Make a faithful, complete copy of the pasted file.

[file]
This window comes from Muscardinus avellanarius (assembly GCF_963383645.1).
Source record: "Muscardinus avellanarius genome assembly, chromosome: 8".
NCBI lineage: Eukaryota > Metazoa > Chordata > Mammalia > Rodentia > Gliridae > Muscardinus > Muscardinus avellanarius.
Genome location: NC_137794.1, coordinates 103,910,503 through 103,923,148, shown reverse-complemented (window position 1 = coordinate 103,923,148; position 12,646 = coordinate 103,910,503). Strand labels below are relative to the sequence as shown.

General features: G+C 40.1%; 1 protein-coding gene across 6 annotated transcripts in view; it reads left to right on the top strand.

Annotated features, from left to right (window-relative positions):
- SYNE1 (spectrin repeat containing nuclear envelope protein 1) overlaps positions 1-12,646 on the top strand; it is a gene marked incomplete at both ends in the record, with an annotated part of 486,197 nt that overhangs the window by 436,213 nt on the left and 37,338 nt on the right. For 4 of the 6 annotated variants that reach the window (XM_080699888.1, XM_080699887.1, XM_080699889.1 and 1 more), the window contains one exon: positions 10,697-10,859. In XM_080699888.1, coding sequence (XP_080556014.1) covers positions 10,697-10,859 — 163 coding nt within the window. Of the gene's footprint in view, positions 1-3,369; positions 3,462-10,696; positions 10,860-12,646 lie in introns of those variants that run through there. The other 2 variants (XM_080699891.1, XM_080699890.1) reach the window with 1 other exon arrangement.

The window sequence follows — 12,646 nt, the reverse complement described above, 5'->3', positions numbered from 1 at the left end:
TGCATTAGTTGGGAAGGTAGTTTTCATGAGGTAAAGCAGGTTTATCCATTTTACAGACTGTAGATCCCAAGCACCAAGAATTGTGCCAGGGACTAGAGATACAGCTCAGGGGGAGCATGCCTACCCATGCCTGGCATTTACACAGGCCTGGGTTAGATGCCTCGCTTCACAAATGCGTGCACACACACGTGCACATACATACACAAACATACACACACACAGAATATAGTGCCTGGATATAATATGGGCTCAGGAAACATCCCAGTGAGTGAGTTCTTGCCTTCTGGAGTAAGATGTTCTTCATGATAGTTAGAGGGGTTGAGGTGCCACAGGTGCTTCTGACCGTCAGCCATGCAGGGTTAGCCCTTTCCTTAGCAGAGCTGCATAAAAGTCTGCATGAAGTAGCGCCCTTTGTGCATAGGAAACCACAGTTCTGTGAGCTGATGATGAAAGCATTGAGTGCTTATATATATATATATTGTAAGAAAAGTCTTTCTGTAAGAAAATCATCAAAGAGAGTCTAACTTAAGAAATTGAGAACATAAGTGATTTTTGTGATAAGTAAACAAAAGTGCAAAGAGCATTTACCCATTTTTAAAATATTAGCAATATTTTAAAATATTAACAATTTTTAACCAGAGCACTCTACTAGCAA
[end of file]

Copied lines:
This window comes from Muscardinus avellanarius (assembly GCF_963383645.1).
Source record: "Muscardinus avellanarius genome assembly, chromosome: 8".
NCBI lineage: Eukaryota > Metazoa > Chordata > Mammalia > Rodentia > Gliridae > Muscardinus > Muscardinus avellanarius.
Genome location: NC_137794.1, coordinates 103,910,503 through 103,923,148, shown reverse-complemented (window position 1 = coordinate 103,923,148; position 12,646 = coordinate 103,910,503). Strand labels below are relative to the sequence as shown.

General features: G+C 40.1%; 1 protein-coding gene across 6 annotated transcripts in view; it reads left to right on the top strand.

Annotated features, from left to right (window-relative positions):
- SYNE1 (spectrin repeat containing nuclear envelope protein 1) overlaps positions 1-12,646 on the top strand; it is a gene marked incomplete at both ends in the record, with an annotated part of 486,197 nt that overhangs the window by 436,213 nt on the left and 37,338 nt on the right. For 4 of the 6 annotated variants that reach the window (XM_080699888.1, XM_080699887.1, XM_080699889.1 and 1 more), the window contains one exon: positions 10,697-10,859. In XM_080699888.1, coding sequence (XP_080556014.1) covers positions 10,697-10,859 — 163 coding nt within the window. Of the gene's footprint in view, positions 1-3,369; positions 3,462-10,696; positions 10,860-12,646 lie in introns of those variants that run through there. The other 2 variants (XM_080699891.1, XM_080699890.1) reach the window with 1 other exon arrangement.

The window sequence follows — 12,646 nt, the reverse complement described above, 5'->3', positions numbered from 1 at the left end:
TGCATTAGTTGGGAAGGTAGTTTTCATGAGGTAAAGCAGGTTTATCCATTTTACAGACTGTAGATCCCAAGCACCAAGAATTGTGCCAGGGACTAGAGATACAGCTCAGGGGGAGCATGCCTACCCATGCCTGGCATTTACACAGGCCTGGGTTAGATGCCTCGCTTCACAAATGCGTGCACACACACGTGCACATACATACACAAACATACACACACACAGAATATAGTGCCTGGATATAATATGGGCTCAGGAAACATCCCAGTGAGTGAGTTCTTGCCTTCTGGAGTAAGATGTTCTTCATGATAGTTAGAGGGGTTGAGGTGCCACAGGTGCTTCTGACCGTCAGCCATGCAGGGTTAGCCCTTTCCTTAGCAGAGCTGCATAAAAGTCTGCATGAAGTAGCGCCCTTTGTGCATAGGAAACCACAGTTCTGTGAGCTGATGATGAAAGCATTGAGTGCTTATATATATATATATTGTAAGAAAAGTCTTTCTGTAAGAAAATCATCAAAGAGAGTCTAACTTAAGAAATTGAGAACATAAGTGATTTTTGTGATAAGTAAACAAAAGTGCAAAGAGCATTTACCCATTTTTAAAATATTAGCAATATTTTAAAATATTAACAATTTTTAACCAGAGCACTCTACTAGCAA